Richard Saul Wurman

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Richard Saul Wurman
Richard Saul Wurman2.jpg
Born(1935-04-26) April 26, 1935 (age 79)
Philadelphia, Penn.
NationalityAmerican
FieldsArchitecture, information architecture, design
Institutions19.20.21; TEDMED; WWW Conference; 555 Conference
 
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Richard Saul Wurman
Richard Saul Wurman2.jpg
Born(1935-04-26) April 26, 1935 (age 79)
Philadelphia, Penn.
NationalityAmerican
FieldsArchitecture, information architecture, design
Institutions19.20.21; TEDMED; WWW Conference; 555 Conference

Richard Saul Wurman (March 26, 1935) is an American architect and graphic designer. Wurman has written and designed over 83 books, and cofounded the TED conference, as well as the EG conference, TEDMED and the WWW suite of gatherings, now in development.

Career[edit]

Wurman chaired the IDCA Conference in 1972, the First Federal Design assembly in 1973, and the annual AIA Conference in 1976. He is perhaps best known for having cofounded and chaired the TED conference from 1984 thru 2002, bringing together various thinkers in the fields of Technology, Entertainment and Design. He also created the TEDMED conference (1995-2010) and the e.g. conference in 2006.

In 1976, Wurman coined the phrase "information architect" in response to the large amount of information generated in contemporary society, which is often presented with little care or order. Wurman said, "I thought the explosion of data needed an architecture, needed a series of systems, needed systemic design, a series of performance criteria to measure it."[1]

In 1978, he served as the Dean for the Cal Poly Pomona College of Environmental Design.[2]

Wurman created the Access series of travel guidebooks, which incorporated idiosyncratic efforts to dissect mapping content and present it in fragmentary form, arranged by neighborhood (along with other, more arbitrary, "systemic" criteria). The Access series was especially distinguished by its use of colored text and other intrusive graphic devices to reflect editorial judgments regarding restaurants, museums, parks, and other categorical destinations, and generally to interpret the urban fabric for visitors presumably unable to do so for themselves.

Wurman was made an AIA Fellow in 1976 and entered the Art Directors Club Hall of Fame in 2003. He was a 2004 Gold Medalist of the AIGA – formerly the American Institute of Graphic Arts – which honored him as a design conference impresario.[3] He is a Senior Fellow of the Design Futures Council.[4] A current project known as 19.20.21. is an attempt to create and standardize measurement tools as a means of understanding cities.[5]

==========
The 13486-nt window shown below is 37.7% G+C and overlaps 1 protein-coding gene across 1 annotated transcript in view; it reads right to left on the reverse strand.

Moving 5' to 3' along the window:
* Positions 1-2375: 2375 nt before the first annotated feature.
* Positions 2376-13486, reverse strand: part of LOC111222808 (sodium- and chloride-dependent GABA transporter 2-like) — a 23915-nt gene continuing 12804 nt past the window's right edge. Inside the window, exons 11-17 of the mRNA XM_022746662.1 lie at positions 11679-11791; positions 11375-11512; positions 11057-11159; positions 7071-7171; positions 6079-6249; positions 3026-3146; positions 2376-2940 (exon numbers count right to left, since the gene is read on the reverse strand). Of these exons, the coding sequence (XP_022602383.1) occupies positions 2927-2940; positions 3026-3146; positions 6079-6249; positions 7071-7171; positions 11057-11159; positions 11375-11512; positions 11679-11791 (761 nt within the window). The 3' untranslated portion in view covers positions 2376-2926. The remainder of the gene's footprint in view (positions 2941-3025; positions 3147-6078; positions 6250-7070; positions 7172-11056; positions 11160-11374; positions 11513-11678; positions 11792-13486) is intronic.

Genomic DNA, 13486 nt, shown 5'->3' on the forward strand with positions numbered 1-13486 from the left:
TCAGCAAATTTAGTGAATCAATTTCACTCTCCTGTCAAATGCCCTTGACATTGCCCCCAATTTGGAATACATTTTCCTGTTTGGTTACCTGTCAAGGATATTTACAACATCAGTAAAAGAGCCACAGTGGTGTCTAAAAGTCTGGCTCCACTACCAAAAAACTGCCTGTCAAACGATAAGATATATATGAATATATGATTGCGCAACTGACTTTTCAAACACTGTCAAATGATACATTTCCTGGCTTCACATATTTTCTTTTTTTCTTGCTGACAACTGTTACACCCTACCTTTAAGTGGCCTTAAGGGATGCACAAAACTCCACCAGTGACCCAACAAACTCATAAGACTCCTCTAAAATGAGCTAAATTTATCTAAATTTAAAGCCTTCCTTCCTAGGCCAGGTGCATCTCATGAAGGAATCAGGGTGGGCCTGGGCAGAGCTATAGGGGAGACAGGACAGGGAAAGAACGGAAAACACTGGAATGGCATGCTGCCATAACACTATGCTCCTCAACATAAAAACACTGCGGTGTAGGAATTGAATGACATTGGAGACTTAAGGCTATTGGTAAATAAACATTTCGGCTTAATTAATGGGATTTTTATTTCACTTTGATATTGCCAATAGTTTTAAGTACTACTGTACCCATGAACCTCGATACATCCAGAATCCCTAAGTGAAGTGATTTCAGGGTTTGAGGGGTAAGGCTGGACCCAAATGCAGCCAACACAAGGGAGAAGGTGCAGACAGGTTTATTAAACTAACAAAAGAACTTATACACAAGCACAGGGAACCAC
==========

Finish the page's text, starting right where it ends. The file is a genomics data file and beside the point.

Wurman was named the 2012 Lifetime Achievement Award recipient by the Smithsonian Cooper-Hewitt's National Design Awards.

Wurman continues to organize conferences, including the WWW Conference, “Intellectual Jazz”, which consists of improvised conversations between pairs of some of the world’s greatest minds, and the 555 Conference, consisting of five exceptional global experts (total 25), five predictions of future patterns, held in five cities circumnavigating the world on five consecutive Mondays.

He continues to work with ESRI and @radical.media on his comparative cartographic initiative for mapping urban settings, 19.20.21.

Education and awards[edit]

Wurman received both his M. Arch. & B. Arch. Degrees from the University of Pennsylvania, from where he graduated in 1959 with the highest honors, and was awarded the Arthur Spayed Brooks Gold Medal. He has been awarded several honorary doctorates, two Graham Fellowships, a Guggenheim and grants from the National Endowment for the Arts and is a member of FAIA. He is the recipient of the Lifetime Achievement Award from the Smithsonian, Cooper-Hewitt National Design Awards. He has also been awarded the Annual Gold Medal from Trinity College, Dublin, Ireland and the James Joyce Award given by the Literary and Historical Society of University College, Dublin. He has also been honored with the Gold Medal from AIGA, the Art Directors Hall of Fame and the Chrysler Award for Innovation and Design. On the 18th of May, 2014, Wurman was given an honory doctorate of Humane Letters, honoris causa, by Salve Regina University in Rhode Island, where he gave the address to the graduating class.

Personal life[edit]

Wurman lives in Newport, Rhode Island with his wife, novelist Gloria Nagy, and their three pet dogs. They have four children, including Joshua Wurman, a noted atmospheric scientist, and six grandchildren.

References[edit]

External links[edit]